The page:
Is building a salad a problem that needs a solution?
Apparently so, according to the food robotics company called Chowbotics. The company recently debuted Sally the Salad Robot, a $30,000 machine that is part salad bar, part vending machine.
You load the 21 canisters within the refrigerated machine with salad fixings like kale, carrots or cranberries (but not whole boiled eggs or avocados — Sally still has some problems dispensing those). Then, you use Sally’s touchscreen to select the ingredients you want for a personalized salad or pick one of the five salads Chowbotics has built. Sally then dispenses the ingredients into a bowl, and, boom, your lunch is ready.
The machine can also tell you how many calories are in your salad; Sally knows what ingredients are in each canister and dispenses serving sizes based on weight.
Sally isn’t meant to perch upon your countertop at home. Chowbotics wants to put the machine in cafeterias, restaurants, hotels and other commercial outlets that see customers who want a personalized meal or places that don’t have food service at all, said Deepak Sekar, CEO and founder of Chowbotics. Three Sallys will make their way into the wild in the next few weeks at a restaurant called Calafia Café, a coworking space called Galvanize, and a law firm office, all in the San Francisco Bay area. Sekar said he wants to install 25 more Sallys later this year.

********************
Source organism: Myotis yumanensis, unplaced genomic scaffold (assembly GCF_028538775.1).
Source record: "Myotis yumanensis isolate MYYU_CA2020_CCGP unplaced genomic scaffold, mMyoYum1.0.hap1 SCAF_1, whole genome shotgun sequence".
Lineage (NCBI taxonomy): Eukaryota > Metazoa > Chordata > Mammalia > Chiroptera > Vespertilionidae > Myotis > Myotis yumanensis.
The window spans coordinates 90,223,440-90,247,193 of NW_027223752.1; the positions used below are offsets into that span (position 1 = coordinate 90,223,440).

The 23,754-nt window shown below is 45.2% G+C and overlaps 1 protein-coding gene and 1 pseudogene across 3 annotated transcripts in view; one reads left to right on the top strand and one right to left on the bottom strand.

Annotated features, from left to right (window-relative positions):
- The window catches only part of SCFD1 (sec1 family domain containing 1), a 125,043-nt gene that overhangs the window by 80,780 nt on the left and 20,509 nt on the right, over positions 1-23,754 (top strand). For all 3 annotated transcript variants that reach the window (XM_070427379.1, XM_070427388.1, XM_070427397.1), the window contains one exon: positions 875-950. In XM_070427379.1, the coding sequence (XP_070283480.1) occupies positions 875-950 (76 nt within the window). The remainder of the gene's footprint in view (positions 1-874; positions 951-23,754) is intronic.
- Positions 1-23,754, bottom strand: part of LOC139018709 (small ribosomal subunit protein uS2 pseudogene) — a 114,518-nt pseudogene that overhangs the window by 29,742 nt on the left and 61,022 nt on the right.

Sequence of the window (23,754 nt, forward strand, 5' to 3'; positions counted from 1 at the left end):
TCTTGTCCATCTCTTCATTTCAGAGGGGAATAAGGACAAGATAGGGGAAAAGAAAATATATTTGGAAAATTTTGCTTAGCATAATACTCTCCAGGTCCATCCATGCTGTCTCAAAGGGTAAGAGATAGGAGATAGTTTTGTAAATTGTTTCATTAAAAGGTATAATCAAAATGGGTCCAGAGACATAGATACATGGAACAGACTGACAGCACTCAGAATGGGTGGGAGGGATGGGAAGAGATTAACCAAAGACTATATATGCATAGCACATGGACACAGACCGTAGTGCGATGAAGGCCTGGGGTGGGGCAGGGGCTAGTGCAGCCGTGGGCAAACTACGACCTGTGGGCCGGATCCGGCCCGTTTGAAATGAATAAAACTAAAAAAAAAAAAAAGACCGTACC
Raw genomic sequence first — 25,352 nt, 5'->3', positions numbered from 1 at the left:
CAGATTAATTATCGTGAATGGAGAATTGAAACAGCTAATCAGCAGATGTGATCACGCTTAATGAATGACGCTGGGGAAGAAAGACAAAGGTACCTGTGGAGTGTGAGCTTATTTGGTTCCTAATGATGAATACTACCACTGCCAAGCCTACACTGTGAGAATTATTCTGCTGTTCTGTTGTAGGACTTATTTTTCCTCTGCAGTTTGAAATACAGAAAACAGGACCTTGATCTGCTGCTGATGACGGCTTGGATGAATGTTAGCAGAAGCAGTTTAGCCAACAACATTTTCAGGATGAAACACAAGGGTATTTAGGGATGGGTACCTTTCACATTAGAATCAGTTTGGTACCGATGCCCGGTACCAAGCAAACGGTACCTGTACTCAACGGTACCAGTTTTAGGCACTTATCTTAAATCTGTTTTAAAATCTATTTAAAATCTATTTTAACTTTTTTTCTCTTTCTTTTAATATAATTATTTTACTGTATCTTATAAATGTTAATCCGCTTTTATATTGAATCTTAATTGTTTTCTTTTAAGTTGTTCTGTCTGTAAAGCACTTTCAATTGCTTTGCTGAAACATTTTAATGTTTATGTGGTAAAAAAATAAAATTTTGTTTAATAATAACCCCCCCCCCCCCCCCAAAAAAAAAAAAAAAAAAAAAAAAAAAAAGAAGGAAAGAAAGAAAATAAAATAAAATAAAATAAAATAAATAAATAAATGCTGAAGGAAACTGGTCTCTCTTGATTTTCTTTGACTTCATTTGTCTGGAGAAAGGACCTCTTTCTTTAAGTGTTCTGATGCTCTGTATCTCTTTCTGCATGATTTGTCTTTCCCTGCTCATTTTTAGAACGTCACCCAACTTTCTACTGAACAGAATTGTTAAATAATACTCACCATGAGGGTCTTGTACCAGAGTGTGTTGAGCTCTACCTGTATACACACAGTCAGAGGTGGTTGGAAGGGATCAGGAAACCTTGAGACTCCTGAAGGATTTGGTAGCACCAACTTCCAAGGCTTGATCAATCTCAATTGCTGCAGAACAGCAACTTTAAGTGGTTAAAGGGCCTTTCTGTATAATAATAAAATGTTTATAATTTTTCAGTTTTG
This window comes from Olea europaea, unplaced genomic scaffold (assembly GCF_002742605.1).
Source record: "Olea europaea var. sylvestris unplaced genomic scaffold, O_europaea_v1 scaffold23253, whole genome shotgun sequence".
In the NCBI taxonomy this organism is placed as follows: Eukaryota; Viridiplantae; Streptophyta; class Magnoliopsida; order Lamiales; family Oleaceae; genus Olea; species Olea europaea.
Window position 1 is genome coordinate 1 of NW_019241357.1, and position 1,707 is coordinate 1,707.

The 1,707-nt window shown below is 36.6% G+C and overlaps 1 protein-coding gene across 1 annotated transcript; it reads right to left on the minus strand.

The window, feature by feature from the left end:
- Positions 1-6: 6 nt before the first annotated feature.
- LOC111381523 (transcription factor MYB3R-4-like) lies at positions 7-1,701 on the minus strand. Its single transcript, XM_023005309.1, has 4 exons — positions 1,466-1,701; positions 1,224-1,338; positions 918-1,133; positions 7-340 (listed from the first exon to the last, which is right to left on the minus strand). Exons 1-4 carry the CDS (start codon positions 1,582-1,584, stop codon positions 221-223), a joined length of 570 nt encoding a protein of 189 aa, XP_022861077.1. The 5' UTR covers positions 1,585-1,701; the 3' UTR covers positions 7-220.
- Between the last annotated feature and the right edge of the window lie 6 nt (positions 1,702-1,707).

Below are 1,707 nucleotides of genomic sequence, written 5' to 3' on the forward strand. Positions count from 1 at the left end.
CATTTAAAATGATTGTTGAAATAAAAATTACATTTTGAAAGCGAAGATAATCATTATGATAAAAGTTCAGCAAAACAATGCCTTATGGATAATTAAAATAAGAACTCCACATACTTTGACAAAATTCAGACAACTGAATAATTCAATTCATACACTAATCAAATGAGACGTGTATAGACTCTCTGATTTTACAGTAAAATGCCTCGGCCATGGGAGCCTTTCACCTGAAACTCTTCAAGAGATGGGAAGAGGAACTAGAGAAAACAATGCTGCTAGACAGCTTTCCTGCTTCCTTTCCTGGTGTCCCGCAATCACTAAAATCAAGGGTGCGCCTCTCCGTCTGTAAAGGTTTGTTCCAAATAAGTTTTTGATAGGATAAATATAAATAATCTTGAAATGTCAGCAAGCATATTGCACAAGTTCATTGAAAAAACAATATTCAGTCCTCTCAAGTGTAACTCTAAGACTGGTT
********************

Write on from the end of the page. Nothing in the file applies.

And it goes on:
Is Sally the harbinger of the robot revolution? Not quite. Sally still needs a lot of human interaction to work. Someone has to wash, peel, chop and grate the ingredients, load them all into Sally, and remove them when they’ve gotten old. Sekar said restocking Sally would be a lot like vending machines — food suppliers would replenish the salad ingredients like they would with soft drinks or bags of potato chips, only they would refresh Sally more often.
Sekar said he plans to make “brothers and sisters” for Sally in the future. He has his eye on a Mexican food version of the Sally and one that makes breakfast food. Whatever Chowbotics lands on, it’ll have a lot of work to do to convince restaurants, offices and cafeterias that an easy dish like a salad is ripe for automation.
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